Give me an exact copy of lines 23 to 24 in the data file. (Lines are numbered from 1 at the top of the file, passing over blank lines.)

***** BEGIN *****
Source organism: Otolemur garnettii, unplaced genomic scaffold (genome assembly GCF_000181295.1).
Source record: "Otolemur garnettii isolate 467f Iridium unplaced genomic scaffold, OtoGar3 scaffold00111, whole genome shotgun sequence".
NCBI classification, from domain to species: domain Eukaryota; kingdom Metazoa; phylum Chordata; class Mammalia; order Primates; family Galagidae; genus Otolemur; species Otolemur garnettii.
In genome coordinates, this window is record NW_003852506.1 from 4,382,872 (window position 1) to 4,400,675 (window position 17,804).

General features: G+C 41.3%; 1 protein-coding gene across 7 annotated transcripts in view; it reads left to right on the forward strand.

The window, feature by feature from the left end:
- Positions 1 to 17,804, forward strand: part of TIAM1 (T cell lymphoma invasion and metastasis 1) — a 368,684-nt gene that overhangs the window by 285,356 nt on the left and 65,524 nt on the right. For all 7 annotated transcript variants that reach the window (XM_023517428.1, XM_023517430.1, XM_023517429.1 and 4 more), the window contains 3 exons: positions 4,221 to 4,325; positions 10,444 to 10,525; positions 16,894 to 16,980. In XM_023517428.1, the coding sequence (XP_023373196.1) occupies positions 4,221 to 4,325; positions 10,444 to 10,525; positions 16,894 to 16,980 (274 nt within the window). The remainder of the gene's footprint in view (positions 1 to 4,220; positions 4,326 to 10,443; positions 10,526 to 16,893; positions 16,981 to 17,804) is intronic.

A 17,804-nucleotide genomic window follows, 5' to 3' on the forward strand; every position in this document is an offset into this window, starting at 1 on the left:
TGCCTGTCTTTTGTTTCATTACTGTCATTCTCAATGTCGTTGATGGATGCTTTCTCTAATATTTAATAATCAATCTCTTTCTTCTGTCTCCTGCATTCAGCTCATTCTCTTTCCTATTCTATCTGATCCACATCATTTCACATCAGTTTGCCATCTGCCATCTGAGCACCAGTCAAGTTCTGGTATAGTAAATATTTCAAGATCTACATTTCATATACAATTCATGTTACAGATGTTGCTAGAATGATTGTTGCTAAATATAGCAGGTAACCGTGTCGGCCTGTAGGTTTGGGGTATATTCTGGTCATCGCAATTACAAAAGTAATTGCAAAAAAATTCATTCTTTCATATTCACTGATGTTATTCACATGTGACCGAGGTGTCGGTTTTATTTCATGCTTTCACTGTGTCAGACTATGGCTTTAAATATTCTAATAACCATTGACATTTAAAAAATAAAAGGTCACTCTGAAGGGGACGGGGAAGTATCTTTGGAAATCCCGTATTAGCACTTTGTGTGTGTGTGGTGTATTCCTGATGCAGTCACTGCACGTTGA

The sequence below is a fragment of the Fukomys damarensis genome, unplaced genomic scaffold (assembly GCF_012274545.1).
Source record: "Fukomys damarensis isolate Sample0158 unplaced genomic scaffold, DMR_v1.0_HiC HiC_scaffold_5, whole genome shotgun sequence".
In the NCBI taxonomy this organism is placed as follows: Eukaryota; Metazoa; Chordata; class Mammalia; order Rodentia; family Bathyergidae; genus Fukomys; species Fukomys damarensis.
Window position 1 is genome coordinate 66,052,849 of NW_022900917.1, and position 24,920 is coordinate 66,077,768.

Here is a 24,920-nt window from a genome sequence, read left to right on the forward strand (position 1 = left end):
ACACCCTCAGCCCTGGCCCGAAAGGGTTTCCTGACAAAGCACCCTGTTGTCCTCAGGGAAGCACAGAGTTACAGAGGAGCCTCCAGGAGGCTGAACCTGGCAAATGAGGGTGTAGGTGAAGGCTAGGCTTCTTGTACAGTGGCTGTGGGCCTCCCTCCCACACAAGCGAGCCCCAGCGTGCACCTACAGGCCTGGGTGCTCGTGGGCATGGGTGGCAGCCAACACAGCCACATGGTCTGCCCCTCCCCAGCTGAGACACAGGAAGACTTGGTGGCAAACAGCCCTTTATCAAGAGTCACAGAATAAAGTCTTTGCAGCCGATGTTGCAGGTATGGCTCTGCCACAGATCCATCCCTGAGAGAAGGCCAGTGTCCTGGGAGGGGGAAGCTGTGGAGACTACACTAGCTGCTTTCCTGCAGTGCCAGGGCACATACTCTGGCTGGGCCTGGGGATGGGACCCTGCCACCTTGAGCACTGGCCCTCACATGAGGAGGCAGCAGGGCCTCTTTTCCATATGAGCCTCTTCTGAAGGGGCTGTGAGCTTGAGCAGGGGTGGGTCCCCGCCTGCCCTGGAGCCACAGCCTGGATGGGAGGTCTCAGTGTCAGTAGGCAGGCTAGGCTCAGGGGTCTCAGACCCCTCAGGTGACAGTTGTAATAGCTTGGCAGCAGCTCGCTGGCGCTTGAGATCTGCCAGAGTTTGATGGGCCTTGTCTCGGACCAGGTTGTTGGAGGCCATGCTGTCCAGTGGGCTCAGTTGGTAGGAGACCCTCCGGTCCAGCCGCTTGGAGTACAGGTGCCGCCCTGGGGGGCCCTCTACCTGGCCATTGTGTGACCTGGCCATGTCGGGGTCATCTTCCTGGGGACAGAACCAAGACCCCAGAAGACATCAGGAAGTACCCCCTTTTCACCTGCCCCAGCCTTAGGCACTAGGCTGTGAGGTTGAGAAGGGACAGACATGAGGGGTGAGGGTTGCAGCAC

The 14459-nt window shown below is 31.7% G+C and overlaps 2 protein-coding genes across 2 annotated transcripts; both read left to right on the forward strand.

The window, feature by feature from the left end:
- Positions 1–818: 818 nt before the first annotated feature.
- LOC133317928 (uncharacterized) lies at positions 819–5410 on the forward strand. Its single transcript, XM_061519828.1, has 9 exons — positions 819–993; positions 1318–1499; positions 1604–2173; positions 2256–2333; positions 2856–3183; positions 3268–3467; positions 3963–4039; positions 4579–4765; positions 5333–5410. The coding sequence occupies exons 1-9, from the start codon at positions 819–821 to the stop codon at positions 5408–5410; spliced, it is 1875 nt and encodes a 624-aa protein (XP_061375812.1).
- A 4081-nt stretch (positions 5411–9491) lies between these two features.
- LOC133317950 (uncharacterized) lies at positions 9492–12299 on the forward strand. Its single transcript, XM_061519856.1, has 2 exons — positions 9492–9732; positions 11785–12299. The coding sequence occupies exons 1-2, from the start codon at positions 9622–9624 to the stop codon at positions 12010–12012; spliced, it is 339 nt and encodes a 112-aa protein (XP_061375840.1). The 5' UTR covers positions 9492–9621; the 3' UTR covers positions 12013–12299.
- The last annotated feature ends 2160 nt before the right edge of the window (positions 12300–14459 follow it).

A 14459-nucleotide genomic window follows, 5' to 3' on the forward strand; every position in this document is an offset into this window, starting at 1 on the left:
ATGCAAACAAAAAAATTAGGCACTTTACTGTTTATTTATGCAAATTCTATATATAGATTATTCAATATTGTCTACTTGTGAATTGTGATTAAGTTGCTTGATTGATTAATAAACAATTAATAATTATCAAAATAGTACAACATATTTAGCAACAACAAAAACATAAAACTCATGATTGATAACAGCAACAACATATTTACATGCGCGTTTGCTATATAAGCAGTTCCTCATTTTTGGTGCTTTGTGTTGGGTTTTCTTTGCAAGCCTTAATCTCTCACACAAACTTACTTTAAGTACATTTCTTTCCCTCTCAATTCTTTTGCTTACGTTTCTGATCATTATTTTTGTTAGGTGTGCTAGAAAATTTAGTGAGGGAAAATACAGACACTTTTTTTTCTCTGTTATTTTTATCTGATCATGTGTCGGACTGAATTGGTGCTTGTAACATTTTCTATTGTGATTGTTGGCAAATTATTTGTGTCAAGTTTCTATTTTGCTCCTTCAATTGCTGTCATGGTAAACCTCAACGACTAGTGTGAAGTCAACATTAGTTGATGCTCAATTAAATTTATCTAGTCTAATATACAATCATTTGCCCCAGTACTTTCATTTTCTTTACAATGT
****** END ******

A 14459-nucleotide genomic window follows, 5' to 3' on the forward strand; every position in this document is an offset into this window, starting at 1 on the left:
ATGCAAACAAAAAAATTAGGCACTTTACTGTTTATTTATGCAAATTCTATATATAGATTATTCAATATTGTCTACTTGTGAATTGTGATTAAGTTGCTTGATTGATTAATAAACAATTAATAATTATCAAAATAGTACAACATATTTAGCAACAACAAAAACATAAAACTCATGATTGATAACAGCAACAACATATTTACATGCGCGTTTGCTATATAAGCAGTTCCTCATTTTTGGTGCTTTGTGTTGGGTTTTCTTTGCAAGCCTTAATCTCTCACACAAACTTACTTTAAGTACATTTCTTTCCCTCTCAATTCTTTTGCTTACGTTTCTGATCATTATTTTTGTTAGGTGTGCTAGAAAATTTAGTGAGGGAAAATACAGACACTTTTTTTTCTCTGTTATTTTTATCTGATCATGTGTCGGACTGAATTGGTGCTTGTAACATTTTCTATTGTGATTGTTGGCAAATTATTTGTGTCAAGTTTCTATTTTGCTCCTTCAATTGCTGTCATGGTAAACCTCAACGACTAGTGTGAAGTCAACATTAGTTGATGCTCAATTAAATTTATCTAGTCTAATATACAATCATTTGCCCCAGTACTTTCATTTTCTTTACAATGT